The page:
"Some might say this lifetime achievement award is a bit overdue," Morgan said. "However, for the award's first recipient and namesake, Buck O'Neil, the honor should be considered right on time. Being right on time has been both an irony and hallmark of Buck O'Neil's life."Dreyfuss, who died at the age of 66 in 1932, oversaw the most successful era of Pirates baseball and made a $2 million investment in Forbes Field, the team's Pittsburgh home from 1909-1970. "We are very pleased that Barney Dreyfuss is finally being reunited with the legendary Honus Wagner in the Hall of Fame," said Andrew Dreyfuss, one of the late Dreyfuss' twin great-grandchildren, "and deeply honored that he is joining 12 other Pirates in the Hall, including Ralph Kiner and Bill Mazeroski, who are on the stage with us today." Kuhn, who died last year at 80, was the fourth Major League Baseball Commissioner inducted, joining Kenesaw Mountain Landis, Happy Chandler and Frick. His widow, Luisa, accepted the plaque from current Commissioner Bud Selig. "I'm sincerely humble to be on this stage," said his stepson Paul Degener, who made the acceptance speech. "We in the Kuhn family are grateful for recognizing what my dad did for baseball, but most importantly, what baseball did for my dad. The game was paramount. It was the game that brought us together." O'Malley, who died at 75 in 1979, bought the then-Brooklyn Dodgers in 1950 and spearheaded Major League Baseball's western expansion by moving the team to Los Angeles after the 1957 season. "Our family has thought a lot about what my father would've done today," said O'Malley's son, Peter, who ran the club until it was sold in 1998. "My dad would have been a proud member of the Class of 2008. And tonight, he would've thrown a great party. My dad always knew how to throw a party." Southworth, who passed away in 1969 at 76, managed two World Series champions and two more National League pennant winners with the St. Louis Cardinals and Boston Braves from 1942-1948. He also played on the 1926 Cardinals team that defeated the Yankees in that World Series. "We're all proud of Billy Southworth and his election to the Hall of Fame," said Bill DeWitt Jr., the chairman of the Cardinals, who accepted the plaque and spoke on Southworth's behalf. "He was a humble and private man who taught his children that humbleness is greatness. He was a winner in every sense." Gossage and Williams tried their best to keep their emotions in check. The yardstick seemed to be the 180-second speech delivered in 2001 by Mazeroski, the great Pirates second baseman, who broke down in tears at that point and left the stage, never to return on that day. "Tony Gwynn told me the other day, when you look at your family, you're going to break down," Williams said, referring to a man who played along with Gossage on the Williams-managed Padres that won the 1984 National League pennant. "Then he said, 'Pick out a tree and talk to the tree.' I just hope it's not a weeping willow." It must have worked. Williams began to choke up a little when acknowledging his family about a minute into the speech. Several times, he stopped and took some deep breaths, even losing his place at one point, but ultimately, he made it through his 20-minute presentation. "It wasn't beautiful, but we got it done," Williams said afterward. Gossage raised his plaque on high, launched into his speech and easily made it through the first 2 minutes, 30 seconds, talking about his childhood growing up as a Yankees fan, and his family. And then he went on from there, finally breaking down 10 minutes into his 17-minute talk as he mentioned his teammates, now deceased: coach Larry Sherry, catcher Thurman Munson and fellow Hall of Famer Catfish Hunter, among others. "They were my dear friends and added to the fun of my baseball career," Gossage said. "I feel very honored to wear a Yankees cap into the Hall of Fame today and be part of that great Yankees tradition. You may have heard me say that my career was like a kid getting on his favorite ride at Disney World and not getting off for 22 years. Thanks for sharing the ride with me, you guys. It's been amazing."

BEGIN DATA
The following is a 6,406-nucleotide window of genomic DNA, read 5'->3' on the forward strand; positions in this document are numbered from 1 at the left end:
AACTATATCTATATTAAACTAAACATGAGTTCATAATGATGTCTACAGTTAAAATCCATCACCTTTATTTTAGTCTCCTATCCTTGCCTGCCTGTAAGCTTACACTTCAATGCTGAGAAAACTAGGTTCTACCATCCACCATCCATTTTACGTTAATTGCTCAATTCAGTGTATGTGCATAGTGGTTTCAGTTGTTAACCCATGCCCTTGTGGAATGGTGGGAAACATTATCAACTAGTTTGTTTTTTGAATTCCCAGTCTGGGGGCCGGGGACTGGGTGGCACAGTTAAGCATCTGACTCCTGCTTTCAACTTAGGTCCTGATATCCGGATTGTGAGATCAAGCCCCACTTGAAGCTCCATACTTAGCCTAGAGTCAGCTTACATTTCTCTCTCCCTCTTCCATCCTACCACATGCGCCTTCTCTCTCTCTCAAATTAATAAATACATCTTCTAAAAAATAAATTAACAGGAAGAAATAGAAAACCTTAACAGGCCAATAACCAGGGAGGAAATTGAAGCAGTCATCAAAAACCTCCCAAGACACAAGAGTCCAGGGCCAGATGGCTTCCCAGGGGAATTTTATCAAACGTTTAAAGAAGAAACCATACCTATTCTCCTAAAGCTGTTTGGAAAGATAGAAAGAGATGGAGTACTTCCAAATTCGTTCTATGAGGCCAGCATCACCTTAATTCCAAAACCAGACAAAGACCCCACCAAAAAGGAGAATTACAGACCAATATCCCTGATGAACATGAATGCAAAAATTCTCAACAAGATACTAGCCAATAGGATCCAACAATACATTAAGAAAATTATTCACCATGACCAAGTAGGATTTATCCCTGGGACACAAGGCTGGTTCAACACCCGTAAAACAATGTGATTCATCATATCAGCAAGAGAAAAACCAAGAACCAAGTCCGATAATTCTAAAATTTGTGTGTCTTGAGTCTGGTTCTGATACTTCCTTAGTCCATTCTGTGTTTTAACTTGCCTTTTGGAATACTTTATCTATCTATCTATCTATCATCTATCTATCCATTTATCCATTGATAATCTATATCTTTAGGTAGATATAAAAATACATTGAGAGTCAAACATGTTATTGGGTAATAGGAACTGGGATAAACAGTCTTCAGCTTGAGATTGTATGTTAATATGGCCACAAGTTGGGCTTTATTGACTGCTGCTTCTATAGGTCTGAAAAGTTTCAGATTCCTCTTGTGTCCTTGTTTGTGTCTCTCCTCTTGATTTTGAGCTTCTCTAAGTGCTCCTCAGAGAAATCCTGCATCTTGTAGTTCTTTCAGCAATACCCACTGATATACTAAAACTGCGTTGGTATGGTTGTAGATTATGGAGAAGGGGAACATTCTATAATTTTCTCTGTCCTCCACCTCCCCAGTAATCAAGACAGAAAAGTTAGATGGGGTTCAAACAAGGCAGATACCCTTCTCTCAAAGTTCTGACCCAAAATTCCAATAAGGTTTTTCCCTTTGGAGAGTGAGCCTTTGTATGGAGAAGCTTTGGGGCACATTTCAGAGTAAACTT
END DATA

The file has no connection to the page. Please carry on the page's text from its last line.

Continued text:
Barry M. Bloom is a national reporter for MLB.com. This story was not subject to the approval of Major League Baseball or its clubs.